Science at risk as far right nears power, French academics warn

Sector leaders say international students and researchers, funding and academic freedom at risk if National Rally wins power

July 2, 2024
Marine Le Pen poster in France
Source: Remon Haazen/Getty Images

University leaders described the prospect of a far-right victory in the French parliamentary elections as “frightening”, with Marine Le Pen’s National Rally (RN) apparently on course to win the most seats in the National Assembly.

RN and its allies received 33 per cent of the vote in the first round of the elections on 30 June, with the New Popular Front, a coalition of left-wing and green parties, claiming 28 per cent, and president Emmanuel Macron’s centrists trailing with 20 per cent. Current projections suggest that RN may fail to secure an absolute majority in the second round of voting on 7 July, which would result in a hung parliament.

Patrick Lemaire, president of the Collège des Sociétés Savantes Académiques de France, an alliance of the country’s learned societies, said “everything would be stalled” in the event of a hung parliament. “At a time when many critical environmental and social decisions need to be taken, this sort of chamber would definitely not be a good thing – but it will still be better than an outright far-right majority,” he said.

RN, a nationalist, anti-immigration, Eurosceptic party, has advanced policies including “national preference”, which would see French citizens prioritised over non-nationals for jobs, housing and social benefits.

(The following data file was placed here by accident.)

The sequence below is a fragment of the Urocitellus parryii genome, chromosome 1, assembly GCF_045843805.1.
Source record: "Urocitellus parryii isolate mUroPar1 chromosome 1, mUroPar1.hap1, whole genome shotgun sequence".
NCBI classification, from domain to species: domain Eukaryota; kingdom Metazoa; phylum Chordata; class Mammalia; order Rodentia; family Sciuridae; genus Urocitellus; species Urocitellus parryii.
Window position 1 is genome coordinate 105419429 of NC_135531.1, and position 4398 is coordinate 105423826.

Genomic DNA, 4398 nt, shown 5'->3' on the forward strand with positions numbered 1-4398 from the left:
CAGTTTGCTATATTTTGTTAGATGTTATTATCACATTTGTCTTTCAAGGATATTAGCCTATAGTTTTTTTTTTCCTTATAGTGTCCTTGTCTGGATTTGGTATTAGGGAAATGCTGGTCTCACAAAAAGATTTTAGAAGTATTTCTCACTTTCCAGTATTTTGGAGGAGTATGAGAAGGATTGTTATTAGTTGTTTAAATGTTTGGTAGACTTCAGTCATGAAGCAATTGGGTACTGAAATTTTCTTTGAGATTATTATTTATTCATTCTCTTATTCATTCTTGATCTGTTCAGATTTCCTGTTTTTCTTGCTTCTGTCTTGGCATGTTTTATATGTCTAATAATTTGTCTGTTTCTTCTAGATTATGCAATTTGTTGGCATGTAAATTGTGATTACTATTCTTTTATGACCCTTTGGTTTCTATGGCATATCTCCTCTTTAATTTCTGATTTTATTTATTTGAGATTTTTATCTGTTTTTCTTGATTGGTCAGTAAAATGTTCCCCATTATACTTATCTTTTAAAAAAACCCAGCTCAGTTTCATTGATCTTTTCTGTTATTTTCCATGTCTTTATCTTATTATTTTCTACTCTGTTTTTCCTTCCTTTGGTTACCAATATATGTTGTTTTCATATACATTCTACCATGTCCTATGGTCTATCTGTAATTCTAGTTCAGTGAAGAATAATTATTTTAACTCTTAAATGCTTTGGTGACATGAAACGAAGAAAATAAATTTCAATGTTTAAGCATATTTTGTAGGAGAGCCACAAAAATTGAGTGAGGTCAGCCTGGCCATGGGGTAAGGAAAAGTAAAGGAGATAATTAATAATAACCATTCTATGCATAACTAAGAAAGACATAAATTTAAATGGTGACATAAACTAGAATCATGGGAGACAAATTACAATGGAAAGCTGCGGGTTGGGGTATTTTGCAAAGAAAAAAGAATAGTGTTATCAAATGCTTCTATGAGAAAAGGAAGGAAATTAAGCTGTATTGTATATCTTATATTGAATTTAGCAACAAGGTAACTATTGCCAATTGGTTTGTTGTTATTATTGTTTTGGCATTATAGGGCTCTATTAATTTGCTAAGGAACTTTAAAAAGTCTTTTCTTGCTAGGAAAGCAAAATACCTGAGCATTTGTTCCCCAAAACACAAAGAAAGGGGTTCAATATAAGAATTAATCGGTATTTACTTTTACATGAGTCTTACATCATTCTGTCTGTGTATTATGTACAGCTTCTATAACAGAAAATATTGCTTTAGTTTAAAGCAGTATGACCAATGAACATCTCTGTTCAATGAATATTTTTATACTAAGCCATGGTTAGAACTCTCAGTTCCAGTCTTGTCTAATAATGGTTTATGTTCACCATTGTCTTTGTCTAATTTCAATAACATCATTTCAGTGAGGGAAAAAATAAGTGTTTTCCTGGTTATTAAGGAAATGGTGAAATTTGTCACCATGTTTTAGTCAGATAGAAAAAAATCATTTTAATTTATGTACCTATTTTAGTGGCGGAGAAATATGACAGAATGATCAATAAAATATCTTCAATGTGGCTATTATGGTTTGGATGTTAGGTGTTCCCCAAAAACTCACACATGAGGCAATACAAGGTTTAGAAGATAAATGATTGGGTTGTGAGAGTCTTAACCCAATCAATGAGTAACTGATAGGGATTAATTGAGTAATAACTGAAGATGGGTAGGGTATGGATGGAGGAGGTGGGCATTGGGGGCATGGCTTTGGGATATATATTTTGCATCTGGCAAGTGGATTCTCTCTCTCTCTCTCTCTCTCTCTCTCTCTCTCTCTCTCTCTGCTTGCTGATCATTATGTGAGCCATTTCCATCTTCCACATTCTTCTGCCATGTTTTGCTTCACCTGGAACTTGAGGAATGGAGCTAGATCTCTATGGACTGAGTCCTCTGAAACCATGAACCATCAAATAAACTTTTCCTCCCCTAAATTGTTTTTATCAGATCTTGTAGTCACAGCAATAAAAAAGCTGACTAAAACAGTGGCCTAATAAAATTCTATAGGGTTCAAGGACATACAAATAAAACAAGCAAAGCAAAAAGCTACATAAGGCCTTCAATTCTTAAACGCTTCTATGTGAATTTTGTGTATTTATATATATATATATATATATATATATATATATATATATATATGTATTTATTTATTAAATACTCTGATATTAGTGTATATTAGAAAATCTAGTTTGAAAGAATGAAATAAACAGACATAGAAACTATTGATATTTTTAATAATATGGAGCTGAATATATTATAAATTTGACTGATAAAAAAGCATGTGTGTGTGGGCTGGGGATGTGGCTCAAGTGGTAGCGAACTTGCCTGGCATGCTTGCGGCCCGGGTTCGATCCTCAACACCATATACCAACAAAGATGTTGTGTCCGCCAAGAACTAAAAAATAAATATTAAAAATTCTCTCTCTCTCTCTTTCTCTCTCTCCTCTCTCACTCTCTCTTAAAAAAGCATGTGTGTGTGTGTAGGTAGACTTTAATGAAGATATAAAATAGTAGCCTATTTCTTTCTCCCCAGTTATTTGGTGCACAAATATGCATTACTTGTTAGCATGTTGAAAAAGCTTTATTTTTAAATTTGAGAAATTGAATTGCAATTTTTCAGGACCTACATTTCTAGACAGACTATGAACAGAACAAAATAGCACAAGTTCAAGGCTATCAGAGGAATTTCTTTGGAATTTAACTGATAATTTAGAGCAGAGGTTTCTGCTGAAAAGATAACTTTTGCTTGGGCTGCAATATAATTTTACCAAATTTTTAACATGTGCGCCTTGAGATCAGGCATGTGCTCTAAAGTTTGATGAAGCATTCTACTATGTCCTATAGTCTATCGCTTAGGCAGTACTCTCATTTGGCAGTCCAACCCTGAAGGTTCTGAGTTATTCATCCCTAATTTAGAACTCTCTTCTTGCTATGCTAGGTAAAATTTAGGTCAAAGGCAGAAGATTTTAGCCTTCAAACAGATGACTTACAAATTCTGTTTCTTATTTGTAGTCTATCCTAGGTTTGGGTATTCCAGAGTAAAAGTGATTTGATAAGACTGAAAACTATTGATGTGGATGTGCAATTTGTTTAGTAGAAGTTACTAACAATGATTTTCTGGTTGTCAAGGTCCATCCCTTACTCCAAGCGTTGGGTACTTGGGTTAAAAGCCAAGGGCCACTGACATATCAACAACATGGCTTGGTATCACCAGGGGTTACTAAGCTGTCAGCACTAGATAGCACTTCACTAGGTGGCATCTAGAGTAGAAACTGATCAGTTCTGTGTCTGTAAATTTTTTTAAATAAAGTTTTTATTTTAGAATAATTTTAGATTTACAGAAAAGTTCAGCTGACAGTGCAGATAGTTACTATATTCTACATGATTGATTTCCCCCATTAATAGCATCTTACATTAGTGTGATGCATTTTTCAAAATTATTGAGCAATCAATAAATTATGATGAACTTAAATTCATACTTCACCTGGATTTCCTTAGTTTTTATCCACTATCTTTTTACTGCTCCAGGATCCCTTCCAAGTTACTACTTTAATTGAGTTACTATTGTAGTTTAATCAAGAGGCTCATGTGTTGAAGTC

Bernold Hasenknopf, a professor of chemistry and adviser for European commitment at Sorbonne University, said the far right’s hostility towards immigration would have a vastly negative impact on French research. “Science, by essence, is open to the world,” he said. “We have to have mobility of students and researchers.”

Johanna Siméant-Germanos, professor of political science at the École Normale Supérieure, said the projected election result was “frightening for French research and higher education”.

While the humanities and social sciences might expect particular antagonism from the far right, Professor Siméant-Germanos said, she feared that “in all areas that touch on environmental, climate and public health issues, political control of research would result in some research not being funded and others being prevented from being published”. Other “emblematic” subject areas could also be targeted, she said, including race and gender studies.

“It is difficult to imagine that [RN] would not slash science funding,” said Dr Lemaire, noting that the current government under Mr Macron imposed major budget cuts earlier this year. A potential casualty of a far-right government could be the Ministry of Higher Education and Research, he added, predicting that research responsibilities could be reassigned to industry while higher education could be merged with schooling.

The success of the far right’s messaging, Dr Lemaire said, reflected in part an increasing hostility towards science across France. “As scientists, we are considered a part of an elite that is increasingly rejected by the French population,” he said. “We need to convince people that we are not pushing for decisions disconnected from their everyday life.

“We may otherwise become easy scapegoats, and we need to do something about that.”

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Reader's comments (1)

I guess they are worried that the post-colonial astrology degrees will be canceled.